You do not want to just make a huge list of words and commit them to memory. Textbooks and outdated guides are notorious for illustrating with ridiculous examples and memorizing useless vocabulary. You need to stray away from that and make sure that the vocabulary that you learn is contextualized and useful.

Here are some examples of communicative tasks:

  • I want to introduce myself.
  • I want to order a simple meal.
  • I want to talk about what my hobbies are.
  • I want to talk about my family.
  • I want to ask questions about someone else’s family.
  • I want to express my opinion on the state of the environment.
  • I want to talk about the political problems in my town.

All of these topics lend themselves to a related, contextualized, and distinct set of vocabulary. Additionally, you may have noticed that they increased in difficulty and complexity going down the list. The words you learn will be meaningful to you and the world and they will serve a communicative purpose. All of these are crucial in ensuring good retention, solid practicality, and serving you in the world.

Let’s start with the simple example: talking about family.

So you want to be able to talk about yourself and your family. What are some things you say to talk about your family? Open up your mind and think practically and creatively. What vocabulary phrases and words do you need to accomplish this? Here are some things that come to mind for me:

  • In my family…
  • there is / there are
  • I have
  • a, an, some (indefinite articles)
  • I have a mom
  • I have a dad
  • Do you have brothers?
  • Do you have sisters?
  • brother
  • sister
  • grandma
  • grandpa
  • her name is
  • his name is
  • he’s ___ years old
  • she’s ____ years old
  • I’m ____ years old
  • dog
  • cat

Start simple and easy – then branch out once you have those words underneath your belt. Decide what is most important to you and focus on those.

I recommend making a new flash card set in Quizlet and centering that set on that communicative task. Label it “Finnish – Talking about Family”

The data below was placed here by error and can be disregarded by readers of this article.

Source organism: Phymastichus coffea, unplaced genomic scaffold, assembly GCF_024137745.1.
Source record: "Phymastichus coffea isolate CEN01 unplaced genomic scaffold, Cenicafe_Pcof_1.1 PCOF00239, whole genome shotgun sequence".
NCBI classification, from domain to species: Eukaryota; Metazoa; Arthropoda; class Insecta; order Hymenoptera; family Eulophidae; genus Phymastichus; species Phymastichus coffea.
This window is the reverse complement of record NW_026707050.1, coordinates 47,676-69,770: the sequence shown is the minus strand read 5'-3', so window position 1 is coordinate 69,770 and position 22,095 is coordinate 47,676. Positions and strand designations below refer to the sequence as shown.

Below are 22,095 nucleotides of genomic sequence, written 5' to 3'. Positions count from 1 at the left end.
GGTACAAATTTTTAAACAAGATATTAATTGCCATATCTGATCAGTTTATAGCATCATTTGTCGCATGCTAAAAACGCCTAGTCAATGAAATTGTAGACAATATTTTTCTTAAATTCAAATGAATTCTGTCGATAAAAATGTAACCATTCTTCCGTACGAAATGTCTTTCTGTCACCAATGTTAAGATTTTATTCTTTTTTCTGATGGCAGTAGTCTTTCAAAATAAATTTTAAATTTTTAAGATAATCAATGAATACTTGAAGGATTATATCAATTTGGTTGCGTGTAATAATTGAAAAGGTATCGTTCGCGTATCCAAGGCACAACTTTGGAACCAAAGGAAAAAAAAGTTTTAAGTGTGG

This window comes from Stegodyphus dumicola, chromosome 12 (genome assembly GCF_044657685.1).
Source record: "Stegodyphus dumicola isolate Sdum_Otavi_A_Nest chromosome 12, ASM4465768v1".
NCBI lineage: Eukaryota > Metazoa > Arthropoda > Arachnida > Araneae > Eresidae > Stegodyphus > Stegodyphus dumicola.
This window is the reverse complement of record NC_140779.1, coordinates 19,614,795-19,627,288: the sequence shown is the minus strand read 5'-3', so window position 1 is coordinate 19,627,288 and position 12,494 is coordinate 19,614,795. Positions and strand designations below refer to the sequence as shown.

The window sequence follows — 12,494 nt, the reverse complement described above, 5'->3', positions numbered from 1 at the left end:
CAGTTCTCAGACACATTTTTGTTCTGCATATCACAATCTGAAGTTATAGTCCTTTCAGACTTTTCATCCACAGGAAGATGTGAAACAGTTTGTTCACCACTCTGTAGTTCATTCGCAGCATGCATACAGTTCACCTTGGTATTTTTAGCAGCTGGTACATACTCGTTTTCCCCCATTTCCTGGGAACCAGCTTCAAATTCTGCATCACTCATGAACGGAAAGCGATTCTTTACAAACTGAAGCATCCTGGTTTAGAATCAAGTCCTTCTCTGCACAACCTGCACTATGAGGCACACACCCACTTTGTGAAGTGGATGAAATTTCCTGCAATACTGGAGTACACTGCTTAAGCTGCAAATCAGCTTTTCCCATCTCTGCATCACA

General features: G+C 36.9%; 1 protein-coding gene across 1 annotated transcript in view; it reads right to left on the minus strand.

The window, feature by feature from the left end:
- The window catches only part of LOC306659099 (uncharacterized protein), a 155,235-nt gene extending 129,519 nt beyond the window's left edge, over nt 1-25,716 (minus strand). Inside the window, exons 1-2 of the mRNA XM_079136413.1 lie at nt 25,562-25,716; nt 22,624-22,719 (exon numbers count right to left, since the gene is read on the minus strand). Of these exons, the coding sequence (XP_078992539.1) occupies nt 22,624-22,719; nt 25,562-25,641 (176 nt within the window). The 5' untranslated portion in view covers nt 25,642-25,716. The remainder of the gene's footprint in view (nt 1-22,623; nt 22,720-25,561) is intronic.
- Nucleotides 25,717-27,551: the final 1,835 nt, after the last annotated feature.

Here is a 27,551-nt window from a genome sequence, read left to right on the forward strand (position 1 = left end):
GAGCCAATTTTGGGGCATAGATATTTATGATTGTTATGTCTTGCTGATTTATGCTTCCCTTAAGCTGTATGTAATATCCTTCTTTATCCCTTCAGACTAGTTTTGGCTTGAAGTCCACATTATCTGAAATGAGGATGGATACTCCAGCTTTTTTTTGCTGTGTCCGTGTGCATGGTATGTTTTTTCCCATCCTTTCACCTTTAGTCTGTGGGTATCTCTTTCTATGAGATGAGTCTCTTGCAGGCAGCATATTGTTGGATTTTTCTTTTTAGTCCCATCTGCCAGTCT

Lastly, your communicative task will open the door up for studying grammar as well. You may notice that in these phrases there is the verb “to have” (super useful) and “indefinite articles” (a, an, some). This is your opportunity to get your head around the grammar surrounding this topic and apply it in other circumstances.

Speaking – Automatic Phrases

One great way to build proficiency (that is, useful functioning with a language) is to focus and cue in on a few, what I like to call: ‘automatic phrases.’ This is not a novel or new idea. This is just my own twist and definition to it.

What are automatic phrases?

By my definition, automatic phrases are at least three (ideally four) things:

  1. A group of words that are learned together, remembered together, and said together.
    • Don’t isolate the words – don’t need to know meaning of individual word.
  2. Phrases or expressions that are memorized to the point of automaticity.
    • This phrase is something that is engraved in your language arsenal.
    • This phrase, expression, or question is something that should spill right out of your mouth without thought.
  3. Serves communicative purpose – express need, desire, opinion, emotion, clarification. Don’t memorize useless phrases.
    • Can owls turn their head 360 degrees?
    • What is the distance of the sun from Earth?
    • Do you build snowmen in the winter?
  4. Ideally, these phrases are questions or expressions that can be applied in various situations – but not necessarily.

Can I get an example, please?

For example, in Spanish there is the question “a qué hora?” It means “at what time?” This is a group of words that are learned together, remembered together, and said together.  In my Spanish 2 class, this question is memorized to the point of automaticity – they shouldn’t have to think about this question. This phrase should be locked away in their language arsenal and easily accessible in any situation without thought. This question is useful in all kinds of different situations: What time does it start? What time does it end? What time are we meeting? What time is it?

I know them in all of my languages: At what time? A qué hora? Um wieviel Uhr? Mihin aikaan?

What are some other good ones?

Examples of good automatic phrases:

  • Who, What, Where, When, Why, How
  • Do you need?
  • I need
  • What do you want?
  • I want
  • Do you have?
  • I have
  • At what time?
  • I don’t understand
  • Repeat, please
  • What do you like?
  • I like…
  • Where is…